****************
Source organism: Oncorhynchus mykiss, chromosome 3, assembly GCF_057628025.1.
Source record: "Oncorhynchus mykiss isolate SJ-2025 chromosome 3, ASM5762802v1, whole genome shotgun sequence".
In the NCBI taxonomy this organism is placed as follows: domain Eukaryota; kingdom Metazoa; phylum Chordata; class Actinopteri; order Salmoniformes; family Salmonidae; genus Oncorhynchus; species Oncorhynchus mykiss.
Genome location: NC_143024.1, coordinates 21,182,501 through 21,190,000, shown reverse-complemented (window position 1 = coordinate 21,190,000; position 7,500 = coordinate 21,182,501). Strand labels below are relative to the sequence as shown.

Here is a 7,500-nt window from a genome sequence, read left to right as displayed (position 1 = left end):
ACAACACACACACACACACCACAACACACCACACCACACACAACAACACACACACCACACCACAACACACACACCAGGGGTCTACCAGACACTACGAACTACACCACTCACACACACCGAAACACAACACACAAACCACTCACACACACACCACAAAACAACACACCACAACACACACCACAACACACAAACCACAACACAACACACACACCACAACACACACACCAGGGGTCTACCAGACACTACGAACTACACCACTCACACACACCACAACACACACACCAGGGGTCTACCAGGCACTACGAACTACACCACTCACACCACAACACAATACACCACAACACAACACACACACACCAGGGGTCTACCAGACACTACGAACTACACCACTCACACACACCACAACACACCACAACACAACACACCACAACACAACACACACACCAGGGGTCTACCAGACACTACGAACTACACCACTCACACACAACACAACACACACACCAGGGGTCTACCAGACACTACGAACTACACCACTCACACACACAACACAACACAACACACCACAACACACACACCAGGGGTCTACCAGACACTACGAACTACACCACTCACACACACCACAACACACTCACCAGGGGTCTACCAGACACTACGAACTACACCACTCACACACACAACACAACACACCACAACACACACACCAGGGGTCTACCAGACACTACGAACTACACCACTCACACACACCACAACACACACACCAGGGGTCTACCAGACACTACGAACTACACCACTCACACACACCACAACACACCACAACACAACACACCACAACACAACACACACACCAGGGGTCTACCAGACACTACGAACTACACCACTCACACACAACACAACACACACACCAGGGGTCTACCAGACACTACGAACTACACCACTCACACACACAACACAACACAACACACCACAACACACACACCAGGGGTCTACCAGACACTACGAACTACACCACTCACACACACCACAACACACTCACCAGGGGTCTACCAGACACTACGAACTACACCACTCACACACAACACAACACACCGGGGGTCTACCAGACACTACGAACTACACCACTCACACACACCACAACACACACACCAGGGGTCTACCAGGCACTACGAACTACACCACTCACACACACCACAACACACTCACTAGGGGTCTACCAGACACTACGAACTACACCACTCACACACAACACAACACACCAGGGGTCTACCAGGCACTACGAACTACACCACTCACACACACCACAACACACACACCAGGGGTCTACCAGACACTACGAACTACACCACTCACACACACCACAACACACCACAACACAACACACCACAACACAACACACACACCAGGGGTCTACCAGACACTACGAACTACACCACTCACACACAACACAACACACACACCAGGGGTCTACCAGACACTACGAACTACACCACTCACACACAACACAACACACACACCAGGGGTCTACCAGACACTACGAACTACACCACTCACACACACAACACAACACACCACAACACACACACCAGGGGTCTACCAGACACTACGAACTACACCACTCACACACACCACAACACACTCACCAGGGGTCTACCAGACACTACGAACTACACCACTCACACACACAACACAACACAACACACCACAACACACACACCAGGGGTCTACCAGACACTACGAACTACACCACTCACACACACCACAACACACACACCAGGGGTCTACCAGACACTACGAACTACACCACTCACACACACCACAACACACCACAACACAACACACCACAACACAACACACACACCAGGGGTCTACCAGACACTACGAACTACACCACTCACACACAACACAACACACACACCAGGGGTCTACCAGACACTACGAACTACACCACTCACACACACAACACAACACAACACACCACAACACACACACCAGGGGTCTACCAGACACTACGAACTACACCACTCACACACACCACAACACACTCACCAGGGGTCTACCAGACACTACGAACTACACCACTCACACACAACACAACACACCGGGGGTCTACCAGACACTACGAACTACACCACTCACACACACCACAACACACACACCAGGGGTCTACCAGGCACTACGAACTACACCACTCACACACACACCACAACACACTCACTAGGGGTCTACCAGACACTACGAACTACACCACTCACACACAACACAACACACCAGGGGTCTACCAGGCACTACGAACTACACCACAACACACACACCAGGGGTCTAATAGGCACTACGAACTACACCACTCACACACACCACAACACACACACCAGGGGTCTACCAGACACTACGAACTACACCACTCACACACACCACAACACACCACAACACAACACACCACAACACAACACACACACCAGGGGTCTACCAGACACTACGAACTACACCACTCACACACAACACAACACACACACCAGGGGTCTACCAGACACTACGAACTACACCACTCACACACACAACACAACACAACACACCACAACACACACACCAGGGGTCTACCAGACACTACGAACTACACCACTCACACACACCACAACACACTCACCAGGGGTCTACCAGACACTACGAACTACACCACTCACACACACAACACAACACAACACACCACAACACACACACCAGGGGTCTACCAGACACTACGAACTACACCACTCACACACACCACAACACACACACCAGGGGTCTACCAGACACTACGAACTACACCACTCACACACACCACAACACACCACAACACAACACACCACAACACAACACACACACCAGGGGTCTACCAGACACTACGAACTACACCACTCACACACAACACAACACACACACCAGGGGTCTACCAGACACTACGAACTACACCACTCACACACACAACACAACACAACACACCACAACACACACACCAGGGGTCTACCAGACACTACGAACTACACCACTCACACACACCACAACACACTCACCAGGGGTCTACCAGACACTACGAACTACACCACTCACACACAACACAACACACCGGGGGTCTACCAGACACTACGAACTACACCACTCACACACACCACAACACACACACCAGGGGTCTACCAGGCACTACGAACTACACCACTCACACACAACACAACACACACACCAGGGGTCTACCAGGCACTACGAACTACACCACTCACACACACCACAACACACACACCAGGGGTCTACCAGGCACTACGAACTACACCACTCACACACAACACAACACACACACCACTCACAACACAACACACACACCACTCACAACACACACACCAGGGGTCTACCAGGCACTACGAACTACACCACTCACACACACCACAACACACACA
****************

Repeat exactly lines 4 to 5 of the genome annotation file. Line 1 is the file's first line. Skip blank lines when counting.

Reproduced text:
Genome location: NC_143024.1, coordinates 21,182,501 through 21,190,000, shown reverse-complemented (window position 1 = coordinate 21,190,000; position 7,500 = coordinate 21,182,501). Strand labels below are relative to the sequence as shown.

Here is a 7,500-nt window from a genome sequence, read left to right as displayed (position 1 = left end):